Back when we used to go into offices, some of the best times were when we’d huddle together at someone’s desk or go grab a conference room to chat about some new idea. Oftentimes those discussions would interest others nearby in participating, and some really great things could be had from it all.
Remote, asynchronous work can make this sort of thing a little more challenging. While some schedule specific time for this via video conferencing, we believe the best way to replicate that behavior of old is to make it seem most like what came before. This is what we call “Jams.”
- Typically take place in Discord
- Are open to others
- Are unstructured
- Are unplanned or ad-hoc
- Don’t need a recap*
- Note: If any decisions happen to be made during a jam that might affect others in any way they should be communicated out through a post in HQ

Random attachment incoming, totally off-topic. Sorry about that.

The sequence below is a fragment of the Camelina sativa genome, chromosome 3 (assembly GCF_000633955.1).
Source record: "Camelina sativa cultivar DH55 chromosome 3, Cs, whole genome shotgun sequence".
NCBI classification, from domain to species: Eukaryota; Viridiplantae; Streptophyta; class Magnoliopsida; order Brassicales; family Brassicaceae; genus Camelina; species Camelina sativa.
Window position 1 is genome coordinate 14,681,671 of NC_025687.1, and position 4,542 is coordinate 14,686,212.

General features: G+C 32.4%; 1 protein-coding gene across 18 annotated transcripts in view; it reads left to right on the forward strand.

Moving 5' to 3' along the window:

Discord is our tool of choice for jams because:
- It’s easy to discover who else is jamming at any given time
- Anyone can easily join
- Multiple screens can be shared without permission, so it’s a perfect environment for something like a code review or pairing session
Jams are ad-hoc in the moment get togethers. Maybe you’re working through a particular problem and could really use some other eyes. Or maybe you just want to sit around and have someone else to have a casual chat with while you work. Either way, in an office setting both of those things were easily possible…not so much while remote.
So setting up a jam is as simple as firing up a room in Discord and perhaps letting others know that they’re invited to come jam with you.
If there is something that’s decided in a meeting where others should be informed, it’s important to capture that somewhere either as action items in Height or as a topic in Discourse. The key here is ensuring that anyone who was not in the jam could benefit from what was discussed there.